U.S. consumers send 80 billion text messages a month on their cell phones, according to Maynard, Mass.-based Mercator Advisory Group Inc. The number has not escaped the attention of financial service companies, which see "texting" as a way to build communications with customers.
Financial service providers send 12 million text messages per day, reports Mercator. Most of the messages are service-related messages permitted by the accountholder – such as alerts sent to notify customers when a transaction has occurred or that a checking account is close to being overdrawn.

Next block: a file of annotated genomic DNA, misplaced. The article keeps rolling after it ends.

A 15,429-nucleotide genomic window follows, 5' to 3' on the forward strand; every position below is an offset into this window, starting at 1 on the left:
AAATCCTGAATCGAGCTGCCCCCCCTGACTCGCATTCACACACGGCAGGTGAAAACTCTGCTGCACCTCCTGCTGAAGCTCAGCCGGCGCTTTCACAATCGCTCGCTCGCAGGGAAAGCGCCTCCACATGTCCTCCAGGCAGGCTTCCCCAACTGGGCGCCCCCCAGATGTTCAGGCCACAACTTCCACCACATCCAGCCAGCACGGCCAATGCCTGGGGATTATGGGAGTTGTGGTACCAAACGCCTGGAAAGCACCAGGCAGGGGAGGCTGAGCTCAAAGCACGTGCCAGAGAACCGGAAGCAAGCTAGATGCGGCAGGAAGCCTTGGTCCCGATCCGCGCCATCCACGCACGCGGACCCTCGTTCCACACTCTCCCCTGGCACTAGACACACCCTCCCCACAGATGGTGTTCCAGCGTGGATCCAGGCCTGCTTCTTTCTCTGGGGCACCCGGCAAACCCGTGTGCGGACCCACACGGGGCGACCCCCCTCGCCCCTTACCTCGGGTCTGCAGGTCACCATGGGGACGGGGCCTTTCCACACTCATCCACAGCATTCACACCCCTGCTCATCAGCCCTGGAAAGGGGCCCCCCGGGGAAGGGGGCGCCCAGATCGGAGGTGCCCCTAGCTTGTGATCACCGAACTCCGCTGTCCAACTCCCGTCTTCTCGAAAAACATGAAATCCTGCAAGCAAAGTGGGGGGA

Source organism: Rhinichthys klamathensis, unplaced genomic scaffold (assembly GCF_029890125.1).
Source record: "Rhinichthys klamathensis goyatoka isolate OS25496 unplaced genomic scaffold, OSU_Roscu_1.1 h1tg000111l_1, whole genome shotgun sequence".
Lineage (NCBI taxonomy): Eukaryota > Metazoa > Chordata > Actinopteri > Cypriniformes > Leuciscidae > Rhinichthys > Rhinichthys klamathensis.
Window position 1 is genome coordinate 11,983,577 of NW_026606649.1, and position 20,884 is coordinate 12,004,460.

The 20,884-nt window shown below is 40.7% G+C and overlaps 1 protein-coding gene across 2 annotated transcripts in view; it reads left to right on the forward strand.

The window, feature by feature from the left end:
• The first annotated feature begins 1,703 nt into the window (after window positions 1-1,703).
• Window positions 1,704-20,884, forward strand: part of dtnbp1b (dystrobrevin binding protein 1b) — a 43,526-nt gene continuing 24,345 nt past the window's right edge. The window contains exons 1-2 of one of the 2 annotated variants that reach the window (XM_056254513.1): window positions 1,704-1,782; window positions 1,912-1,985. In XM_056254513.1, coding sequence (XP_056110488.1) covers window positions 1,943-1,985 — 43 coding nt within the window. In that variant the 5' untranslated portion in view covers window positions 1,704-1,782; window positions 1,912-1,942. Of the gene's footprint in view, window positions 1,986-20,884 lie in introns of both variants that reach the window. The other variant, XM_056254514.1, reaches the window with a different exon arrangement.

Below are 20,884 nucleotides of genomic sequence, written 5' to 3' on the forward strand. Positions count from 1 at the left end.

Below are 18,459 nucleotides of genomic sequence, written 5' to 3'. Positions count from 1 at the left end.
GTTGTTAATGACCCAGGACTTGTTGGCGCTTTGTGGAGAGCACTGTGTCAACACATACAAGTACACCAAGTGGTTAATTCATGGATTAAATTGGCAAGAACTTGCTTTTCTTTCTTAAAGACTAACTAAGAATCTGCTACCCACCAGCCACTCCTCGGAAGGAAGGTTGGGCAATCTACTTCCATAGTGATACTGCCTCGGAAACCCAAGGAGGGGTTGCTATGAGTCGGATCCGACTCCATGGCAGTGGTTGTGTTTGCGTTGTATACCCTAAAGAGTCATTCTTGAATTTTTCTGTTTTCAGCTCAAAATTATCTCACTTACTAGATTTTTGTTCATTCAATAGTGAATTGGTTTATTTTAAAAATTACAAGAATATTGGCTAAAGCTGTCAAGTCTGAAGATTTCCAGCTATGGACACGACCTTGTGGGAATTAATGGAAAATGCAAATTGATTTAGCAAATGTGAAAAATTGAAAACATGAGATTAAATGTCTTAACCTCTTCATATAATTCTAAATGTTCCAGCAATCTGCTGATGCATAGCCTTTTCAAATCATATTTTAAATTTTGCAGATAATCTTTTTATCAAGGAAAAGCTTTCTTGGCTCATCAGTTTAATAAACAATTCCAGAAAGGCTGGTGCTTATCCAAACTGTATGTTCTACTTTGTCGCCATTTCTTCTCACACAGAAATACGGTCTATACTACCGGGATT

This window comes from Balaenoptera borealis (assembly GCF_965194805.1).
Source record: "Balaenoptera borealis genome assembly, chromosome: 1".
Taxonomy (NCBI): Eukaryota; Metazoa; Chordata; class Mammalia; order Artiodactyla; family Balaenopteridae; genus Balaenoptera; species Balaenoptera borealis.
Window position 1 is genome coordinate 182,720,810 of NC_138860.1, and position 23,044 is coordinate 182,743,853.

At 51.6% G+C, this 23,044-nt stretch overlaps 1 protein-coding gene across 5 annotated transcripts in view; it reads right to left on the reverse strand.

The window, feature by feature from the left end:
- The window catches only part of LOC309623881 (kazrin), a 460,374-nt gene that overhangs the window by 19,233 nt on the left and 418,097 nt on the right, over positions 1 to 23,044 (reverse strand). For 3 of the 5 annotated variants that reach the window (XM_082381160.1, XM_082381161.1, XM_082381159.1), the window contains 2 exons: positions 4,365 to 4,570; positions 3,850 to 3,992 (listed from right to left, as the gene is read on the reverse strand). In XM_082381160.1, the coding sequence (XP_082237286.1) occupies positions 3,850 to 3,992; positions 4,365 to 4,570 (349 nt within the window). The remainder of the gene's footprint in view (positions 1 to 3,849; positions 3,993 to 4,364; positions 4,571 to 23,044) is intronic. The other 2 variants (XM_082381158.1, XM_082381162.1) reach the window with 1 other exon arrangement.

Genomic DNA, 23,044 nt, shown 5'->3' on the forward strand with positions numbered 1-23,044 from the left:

"Texting is a channel that consumers consider less intrusive, gets right to the point, and can be used to complement traditional communications channels," John Messall, director of customer finance services at Sprint Nextel, tells Collections & Credit Risk.
The collection industry is concerned, however, that the Fair Debt Collection Practices Act (FDCPA) and state laws are too antiquated to fairly govern the use of text messaging as a means for contacting debtors.
"The biggest concern is that the [FDCPA] and state laws really don't address how to use these new methods of communications," says David D. Cherner, legal counsel and legislative director of state government affairs at ACA International, a trade group for collectors.
For more about this subject and how the collection industry is handling concerns, see the August issue of Collections & Credit Risk.